LEMONS The market will remain at high levels through the rest of the month. Small- size lemons (165- through 235-count fruit) are the scarcest.
LIMES Markets will hold steady at high levels into October. Premium grades are tight as crop quality is down; oil spotting, stylar end breakdown, and yellowing (not to be confused with blanching) are industry problems. Size is dominated by 175- and 200-count fruit, while 110- and 250-count supplies are tight.
ONIONS Prices are stable. Fresh-run Onions are being shipped out of Idaho, Oregon, Utah, and Washington. Growers will ship onions out of storage in early October. New crop onions have a rounder, more globe-like shape than supplies shipped during the spring and summer months; early season stocks will still exhibit thin, light-colored skins until shipped out of storage.
ORANGES Small-size California Valencia supplies continue to tighten, particularly 113- to 138-count packs. New crop harvesting will start in California, Mexico, Florida, and Texas between late October and early November.
PEARS New crop Washington Bartletts pear harvesting is ramping up. Abundant California Bartlett supplies remain available. With more supplies hitting the market, prices have eased. Quality is very good.
PINEAPPLES Although markets remain elevated, they are beginning to ease. Seasonal volume is starting to increase. Sporadic coverage will persist until new crop supply meets demand. Quality is improving.
RED/YELLOW POTATOES Prices are unchanged. New crop potatoes are shipping from Idaho, Minnesota, Wisconsin, and Washington. Quality is very good.
POTATOES The market is easing. New crop, fresh-run Norkotah Potatoes are shipping from Idaho and Washington. Fresh-run potatoes have not gone through the “sweat” yet; this process allows field heat to leave potatoes, putting them in dormancy, and preventing sprouting during the early months of storage. Potatoes may release moisture as they cool, causing a very light, white surface residue that can be easily brushed off and poses no quality problems. Norkotah supplies will be available from storage in mid-October. Fresh-run Burbanks will enter the market in early October.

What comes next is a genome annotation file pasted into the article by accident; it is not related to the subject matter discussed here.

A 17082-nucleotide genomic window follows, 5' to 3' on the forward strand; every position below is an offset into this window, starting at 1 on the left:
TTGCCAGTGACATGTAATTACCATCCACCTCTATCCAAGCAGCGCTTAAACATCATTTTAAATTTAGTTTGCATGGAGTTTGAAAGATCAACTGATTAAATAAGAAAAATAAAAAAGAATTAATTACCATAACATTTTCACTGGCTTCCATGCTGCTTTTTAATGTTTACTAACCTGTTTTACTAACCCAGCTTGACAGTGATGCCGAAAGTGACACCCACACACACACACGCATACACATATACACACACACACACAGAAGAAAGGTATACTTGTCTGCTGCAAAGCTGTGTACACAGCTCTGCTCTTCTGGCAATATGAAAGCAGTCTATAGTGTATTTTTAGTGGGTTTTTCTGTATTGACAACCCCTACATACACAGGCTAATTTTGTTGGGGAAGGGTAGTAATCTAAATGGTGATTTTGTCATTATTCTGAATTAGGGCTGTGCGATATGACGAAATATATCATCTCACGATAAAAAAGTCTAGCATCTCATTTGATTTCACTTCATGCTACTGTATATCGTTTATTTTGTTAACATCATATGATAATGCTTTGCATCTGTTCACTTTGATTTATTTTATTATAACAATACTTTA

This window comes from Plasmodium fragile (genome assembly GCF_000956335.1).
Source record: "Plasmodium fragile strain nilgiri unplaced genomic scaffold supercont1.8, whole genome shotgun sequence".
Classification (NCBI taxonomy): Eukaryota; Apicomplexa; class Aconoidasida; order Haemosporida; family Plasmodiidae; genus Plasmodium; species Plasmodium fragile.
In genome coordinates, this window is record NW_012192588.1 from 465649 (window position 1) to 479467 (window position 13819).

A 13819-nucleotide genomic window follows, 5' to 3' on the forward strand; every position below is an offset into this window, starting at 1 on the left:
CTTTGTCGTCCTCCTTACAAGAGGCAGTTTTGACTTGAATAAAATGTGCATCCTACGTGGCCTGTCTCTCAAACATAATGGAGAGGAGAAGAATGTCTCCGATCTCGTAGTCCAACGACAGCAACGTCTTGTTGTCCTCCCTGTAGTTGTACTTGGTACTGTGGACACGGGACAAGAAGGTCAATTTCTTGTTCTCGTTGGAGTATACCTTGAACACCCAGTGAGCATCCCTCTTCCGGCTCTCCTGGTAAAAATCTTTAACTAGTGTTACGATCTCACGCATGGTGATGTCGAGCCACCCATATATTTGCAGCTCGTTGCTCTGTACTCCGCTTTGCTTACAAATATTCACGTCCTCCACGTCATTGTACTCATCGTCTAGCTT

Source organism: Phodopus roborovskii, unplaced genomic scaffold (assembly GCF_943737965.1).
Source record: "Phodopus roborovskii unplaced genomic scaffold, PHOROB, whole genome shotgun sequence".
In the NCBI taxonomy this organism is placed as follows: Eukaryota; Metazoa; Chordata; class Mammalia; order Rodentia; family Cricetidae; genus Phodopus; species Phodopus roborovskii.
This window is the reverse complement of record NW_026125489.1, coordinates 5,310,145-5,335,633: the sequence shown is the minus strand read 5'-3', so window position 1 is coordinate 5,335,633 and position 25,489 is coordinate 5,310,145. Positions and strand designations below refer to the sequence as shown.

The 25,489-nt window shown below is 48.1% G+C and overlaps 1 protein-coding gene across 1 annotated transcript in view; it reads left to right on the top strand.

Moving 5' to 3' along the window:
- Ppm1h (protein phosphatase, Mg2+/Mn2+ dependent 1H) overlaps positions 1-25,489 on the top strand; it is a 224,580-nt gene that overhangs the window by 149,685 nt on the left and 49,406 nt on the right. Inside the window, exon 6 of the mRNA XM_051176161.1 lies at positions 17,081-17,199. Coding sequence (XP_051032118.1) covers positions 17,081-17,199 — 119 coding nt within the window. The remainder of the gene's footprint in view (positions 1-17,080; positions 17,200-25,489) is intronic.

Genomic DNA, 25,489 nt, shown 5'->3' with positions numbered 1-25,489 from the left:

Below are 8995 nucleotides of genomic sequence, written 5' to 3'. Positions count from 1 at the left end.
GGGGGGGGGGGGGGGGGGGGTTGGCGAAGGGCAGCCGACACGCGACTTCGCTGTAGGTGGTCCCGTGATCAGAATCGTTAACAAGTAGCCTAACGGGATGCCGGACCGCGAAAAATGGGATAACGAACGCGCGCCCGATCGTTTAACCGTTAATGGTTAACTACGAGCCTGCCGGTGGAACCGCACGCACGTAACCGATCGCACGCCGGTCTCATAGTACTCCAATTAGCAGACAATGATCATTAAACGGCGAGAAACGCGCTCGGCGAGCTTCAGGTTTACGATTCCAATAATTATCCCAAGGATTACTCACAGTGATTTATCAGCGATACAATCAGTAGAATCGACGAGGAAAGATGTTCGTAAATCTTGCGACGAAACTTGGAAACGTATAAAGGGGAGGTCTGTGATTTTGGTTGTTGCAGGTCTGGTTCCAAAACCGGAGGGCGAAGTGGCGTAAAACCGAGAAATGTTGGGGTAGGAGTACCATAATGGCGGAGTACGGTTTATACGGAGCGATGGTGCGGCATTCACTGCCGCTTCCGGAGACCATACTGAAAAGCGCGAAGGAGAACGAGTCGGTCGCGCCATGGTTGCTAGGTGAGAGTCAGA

RASPBERRIES Prices are stable; volume is climbing in Watsonville, California and Mexico. Quality is very good: expect deep red color and sweet flavor.
ROMAINE Markets are slowly rising as the Salinas season begins to wind down. Price spikes experienced the last two seasons are not anticipated. Huron harvests are expected to start in mid- to late October. The Arizona and California desert season will start in early to mid-November.
ZUCCHINI High prices persist; supplies are limited in all growing regions. High temperatures, humidity, and strong winds earlier in the season have shortened shelf-life in Santa Maria; scarring, dehydration, and soft/overripe texture are issues. East Coast demand has shifted to the West Coast as damage from Hurricane Idalia has reduced yields.
STRAWBERRIES The market is elevated. Production continues to wind down in Salinas/ Watsonville. New crop fall harvesting is in full swing in Santa Maria; fruit size is 16 to 20 berries per one-pound clamshell. Quality continues to improve with less bruising, misshapen berries, and white shoulders.
TOMATOES Prices are elevated, but stable. Yields are low on both coasts due to recent hurricane damage and planting gaps. Expect tight stocks through October.
TREE FRUIT The nectarine and peach seasons have ended. Plums will remain available, yet tight, through October. Quality is average.
WATERMELON The market is fairly level. California stocks are adequate, but East Coast supplies are tightening. Growers will transition to the California desert region in about a month. Quality is very good; sugar levels range from 10 to 12 Brix.